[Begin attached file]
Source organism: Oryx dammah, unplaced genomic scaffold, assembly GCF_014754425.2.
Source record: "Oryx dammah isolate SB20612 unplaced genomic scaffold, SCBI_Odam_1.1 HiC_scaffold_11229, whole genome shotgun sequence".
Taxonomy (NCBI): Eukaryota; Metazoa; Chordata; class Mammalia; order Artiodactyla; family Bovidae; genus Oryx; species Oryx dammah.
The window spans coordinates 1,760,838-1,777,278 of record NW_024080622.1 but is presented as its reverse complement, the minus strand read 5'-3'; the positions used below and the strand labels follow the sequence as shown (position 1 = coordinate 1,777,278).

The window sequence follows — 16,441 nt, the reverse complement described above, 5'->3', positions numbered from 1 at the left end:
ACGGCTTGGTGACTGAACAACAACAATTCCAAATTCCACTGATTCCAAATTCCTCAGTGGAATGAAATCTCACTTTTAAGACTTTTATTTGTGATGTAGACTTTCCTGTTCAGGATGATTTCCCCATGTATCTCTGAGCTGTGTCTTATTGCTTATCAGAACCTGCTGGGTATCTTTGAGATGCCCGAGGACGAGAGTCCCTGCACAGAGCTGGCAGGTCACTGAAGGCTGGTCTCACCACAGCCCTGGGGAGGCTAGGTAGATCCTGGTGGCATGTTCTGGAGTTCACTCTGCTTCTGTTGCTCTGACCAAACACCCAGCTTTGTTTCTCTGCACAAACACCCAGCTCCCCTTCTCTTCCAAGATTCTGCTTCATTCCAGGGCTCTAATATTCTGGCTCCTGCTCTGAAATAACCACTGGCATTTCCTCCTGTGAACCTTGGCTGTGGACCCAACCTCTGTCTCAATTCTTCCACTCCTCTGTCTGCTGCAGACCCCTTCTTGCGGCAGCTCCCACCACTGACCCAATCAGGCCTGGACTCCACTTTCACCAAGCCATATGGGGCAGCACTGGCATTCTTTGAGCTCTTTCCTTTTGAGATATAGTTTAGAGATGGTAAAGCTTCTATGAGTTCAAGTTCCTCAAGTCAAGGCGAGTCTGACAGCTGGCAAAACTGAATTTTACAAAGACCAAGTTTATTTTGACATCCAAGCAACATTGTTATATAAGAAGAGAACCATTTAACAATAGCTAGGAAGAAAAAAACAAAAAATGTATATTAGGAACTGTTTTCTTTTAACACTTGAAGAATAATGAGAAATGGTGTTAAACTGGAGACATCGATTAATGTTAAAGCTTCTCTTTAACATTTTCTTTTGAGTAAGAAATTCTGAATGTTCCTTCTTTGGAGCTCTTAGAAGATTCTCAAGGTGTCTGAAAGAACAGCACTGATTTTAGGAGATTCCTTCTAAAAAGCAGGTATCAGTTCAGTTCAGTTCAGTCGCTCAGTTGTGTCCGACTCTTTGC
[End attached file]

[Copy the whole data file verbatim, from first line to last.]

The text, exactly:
Source organism: Oryx dammah, unplaced genomic scaffold, assembly GCF_014754425.2.
Source record: "Oryx dammah isolate SB20612 unplaced genomic scaffold, SCBI_Odam_1.1 HiC_scaffold_11229, whole genome shotgun sequence".
Taxonomy (NCBI): Eukaryota; Metazoa; Chordata; class Mammalia; order Artiodactyla; family Bovidae; genus Oryx; species Oryx dammah.
The window spans coordinates 1,760,838-1,777,278 of record NW_024080622.1 but is presented as its reverse complement, the minus strand read 5'-3'; the positions used below and the strand labels follow the sequence as shown (position 1 = coordinate 1,777,278).

The window sequence follows — 16,441 nt, the reverse complement described above, 5'->3', positions numbered from 1 at the left end:
ACGGCTTGGTGACTGAACAACAACAATTCCAAATTCCACTGATTCCAAATTCCTCAGTGGAATGAAATCTCACTTTTAAGACTTTTATTTGTGATGTAGACTTTCCTGTTCAGGATGATTTCCCCATGTATCTCTGAGCTGTGTCTTATTGCTTATCAGAACCTGCTGGGTATCTTTGAGATGCCCGAGGACGAGAGTCCCTGCACAGAGCTGGCAGGTCACTGAAGGCTGGTCTCACCACAGCCCTGGGGAGGCTAGGTAGATCCTGGTGGCATGTTCTGGAGTTCACTCTGCTTCTGTTGCTCTGACCAAACACCCAGCTTTGTTTCTCTGCACAAACACCCAGCTCCCCTTCTCTTCCAAGATTCTGCTTCATTCCAGGGCTCTAATATTCTGGCTCCTGCTCTGAAATAACCACTGGCATTTCCTCCTGTGAACCTTGGCTGTGGACCCAACCTCTGTCTCAATTCTTCCACTCCTCTGTCTGCTGCAGACCCCTTCTTGCGGCAGCTCCCACCACTGACCCAATCAGGCCTGGACTCCACTTTCACCAAGCCATATGGGGCAGCACTGGCATTCTTTGAGCTCTTTCCTTTTGAGATATAGTTTAGAGATGGTAAAGCTTCTATGAGTTCAAGTTCCTCAAGTCAAGGCGAGTCTGACAGCTGGCAAAACTGAATTTTACAAAGACCAAGTTTATTTTGACATCCAAGCAACATTGTTATATAAGAAGAGAACCATTTAACAATAGCTAGGAAGAAAAAAACAAAAAATGTATATTAGGAACTGTTTTCTTTTAACACTTGAAGAATAATGAGAAATGGTGTTAAACTGGAGACATCGATTAATGTTAAAGCTTCTCTTTAACATTTTCTTTTGAGTAAGAAATTCTGAATGTTCCTTCTTTGGAGCTCTTAGAAGATTCTCAAGGTGTCTGAAAGAACAGCACTGATTTTAGGAGATTCCTTCTAAAAAGCAGGTATCAGTTCAGTTCAGTTCAGTCGCTCAGTTGTGTCCGACTCTTTGC